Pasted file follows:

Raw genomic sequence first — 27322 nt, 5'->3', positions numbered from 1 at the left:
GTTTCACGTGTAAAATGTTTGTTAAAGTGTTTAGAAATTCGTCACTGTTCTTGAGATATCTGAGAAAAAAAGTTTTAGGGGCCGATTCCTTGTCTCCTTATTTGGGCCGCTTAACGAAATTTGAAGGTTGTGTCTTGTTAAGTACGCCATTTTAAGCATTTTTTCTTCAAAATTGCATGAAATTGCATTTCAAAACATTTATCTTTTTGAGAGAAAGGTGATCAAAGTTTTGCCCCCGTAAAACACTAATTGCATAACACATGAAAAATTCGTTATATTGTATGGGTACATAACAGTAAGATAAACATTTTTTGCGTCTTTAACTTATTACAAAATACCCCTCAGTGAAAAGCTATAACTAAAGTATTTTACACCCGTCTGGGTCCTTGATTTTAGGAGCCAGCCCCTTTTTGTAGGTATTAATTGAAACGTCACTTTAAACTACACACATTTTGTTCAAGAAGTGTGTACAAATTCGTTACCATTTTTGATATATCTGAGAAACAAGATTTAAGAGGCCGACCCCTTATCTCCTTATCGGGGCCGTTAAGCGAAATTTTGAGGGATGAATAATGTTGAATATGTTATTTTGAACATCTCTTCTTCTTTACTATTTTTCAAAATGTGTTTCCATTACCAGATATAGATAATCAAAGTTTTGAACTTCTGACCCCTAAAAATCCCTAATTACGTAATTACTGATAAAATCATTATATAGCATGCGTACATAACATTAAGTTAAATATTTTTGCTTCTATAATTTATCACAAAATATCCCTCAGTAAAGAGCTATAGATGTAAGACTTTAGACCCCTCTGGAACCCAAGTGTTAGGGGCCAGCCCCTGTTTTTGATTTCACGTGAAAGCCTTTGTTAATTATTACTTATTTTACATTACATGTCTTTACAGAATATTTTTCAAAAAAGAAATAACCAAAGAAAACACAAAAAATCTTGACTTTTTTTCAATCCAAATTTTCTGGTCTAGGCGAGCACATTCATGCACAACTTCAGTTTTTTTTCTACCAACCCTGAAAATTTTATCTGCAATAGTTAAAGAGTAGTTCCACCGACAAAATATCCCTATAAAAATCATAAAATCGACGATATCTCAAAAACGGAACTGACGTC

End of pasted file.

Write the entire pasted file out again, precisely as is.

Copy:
Raw genomic sequence first — 27322 nt, 5'->3', positions numbered from 1 at the left:
GTTTCACGTGTAAAATGTTTGTTAAAGTGTTTAGAAATTCGTCACTGTTCTTGAGATATCTGAGAAAAAAAGTTTTAGGGGCCGATTCCTTGTCTCCTTATTTGGGCCGCTTAACGAAATTTGAAGGTTGTGTCTTGTTAAGTACGCCATTTTAAGCATTTTTTCTTCAAAATTGCATGAAATTGCATTTCAAAACATTTATCTTTTTGAGAGAAAGGTGATCAAAGTTTTGCCCCCGTAAAACACTAATTGCATAACACATGAAAAATTCGTTATATTGTATGGGTACATAACAGTAAGATAAACATTTTTTGCGTCTTTAACTTATTACAAAATACCCCTCAGTGAAAAGCTATAACTAAAGTATTTTACACCCGTCTGGGTCCTTGATTTTAGGAGCCAGCCCCTTTTTGTAGGTATTAATTGAAACGTCACTTTAAACTACACACATTTTGTTCAAGAAGTGTGTACAAATTCGTTACCATTTTTGATATATCTGAGAAACAAGATTTAAGAGGCCGACCCCTTATCTCCTTATCGGGGCCGTTAAGCGAAATTTTGAGGGATGAATAATGTTGAATATGTTATTTTGAACATCTCTTCTTCTTTACTATTTTTCAAAATGTGTTTCCATTACCAGATATAGATAATCAAAGTTTTGAACTTCTGACCCCTAAAAATCCCTAATTACGTAATTACTGATAAAATCATTATATAGCATGCGTACATAACATTAAGTTAAATATTTTTGCTTCTATAATTTATCACAAAATATCCCTCAGTAAAGAGCTATAGATGTAAGACTTTAGACCCCTCTGGAACCCAAGTGTTAGGGGCCAGCCCCTGTTTTTGATTTCACGTGAAAGCCTTTGTTAATTATTACTTATTTTACATTACATGTCTTTACAGAATATTTTTCAAAAAAGAAATAACCAAAGAAAACACAAAAAATCTTGACTTTTTTTCAATCCAAATTTTCTGGTCTAGGCGAGCACATTCATGCACAACTTCAGTTTTTTTTCTACCAACCCTGAAAATTTTATCTGCAATAGTTAAAGAGTAGTTCCACCGACAAAATATCCCTATAAAAATCATAAAATCGACGATATCTCAAAAACGGAACTGACGTC